Centered on the mythical creature with a single horn protruding from its head, the unicorn story traces a myth as unique as the animals that give it life. Artists know the narwhal for its unique association to the famous Unicorn Tapestries.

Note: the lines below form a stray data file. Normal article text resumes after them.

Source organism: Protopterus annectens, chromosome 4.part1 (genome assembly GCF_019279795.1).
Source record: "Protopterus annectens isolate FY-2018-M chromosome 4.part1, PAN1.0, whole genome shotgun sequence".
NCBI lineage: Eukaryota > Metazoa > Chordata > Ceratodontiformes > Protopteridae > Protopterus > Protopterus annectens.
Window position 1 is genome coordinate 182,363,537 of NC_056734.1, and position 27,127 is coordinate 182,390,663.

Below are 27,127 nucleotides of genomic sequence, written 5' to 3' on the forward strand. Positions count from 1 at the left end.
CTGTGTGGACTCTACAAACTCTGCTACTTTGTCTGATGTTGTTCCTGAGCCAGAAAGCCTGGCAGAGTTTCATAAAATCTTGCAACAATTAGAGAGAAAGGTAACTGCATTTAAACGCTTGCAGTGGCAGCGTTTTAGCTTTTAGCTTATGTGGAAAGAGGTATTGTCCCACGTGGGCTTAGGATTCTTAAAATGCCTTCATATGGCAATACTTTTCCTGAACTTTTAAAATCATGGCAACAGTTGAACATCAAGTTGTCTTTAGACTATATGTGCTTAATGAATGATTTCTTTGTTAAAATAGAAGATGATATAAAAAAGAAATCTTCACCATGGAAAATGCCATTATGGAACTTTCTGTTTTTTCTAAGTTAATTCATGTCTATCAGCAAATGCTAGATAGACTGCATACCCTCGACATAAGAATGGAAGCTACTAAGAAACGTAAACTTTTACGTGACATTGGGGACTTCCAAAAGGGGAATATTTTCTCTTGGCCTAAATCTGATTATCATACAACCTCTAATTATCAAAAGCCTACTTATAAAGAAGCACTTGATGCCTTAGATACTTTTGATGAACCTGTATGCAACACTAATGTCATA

The tale of the unicorn began with the Greek physician Ctesias in the 8th century B.C. He told of a creature from India whose description inspired the image of a rhinoceros with a horn that had both magical and medicinal powers. This belief created a trade on rhinoceros horn for its qualities of healing and protecting the user from poisons. The Roman naturalist Aelian (ca. A.D. 170-ca. A.D. 235), first described the horn of the unicorn as a spiral which changed the perception of the fabled creature's protrusion from the rhinoceros horn to the narwhal tooth. Once the horn of the unicorn was described as a spiral, the rhinoceros horn was replaced by the narwhal tooth and newly sought for its medicinal and magical powers. The famous Unicorn Tapestries, six from the Lady and the Unicorn hanging at the Cluny Museum in Paris and seven from the Hunt of the Unicorn at the Cloisters Museum in New York, are among the most famous and well known works of art of all time. The Unicorn, and the narwhal tooth protruding from its head, continues as an endless source of fascination in modern culture.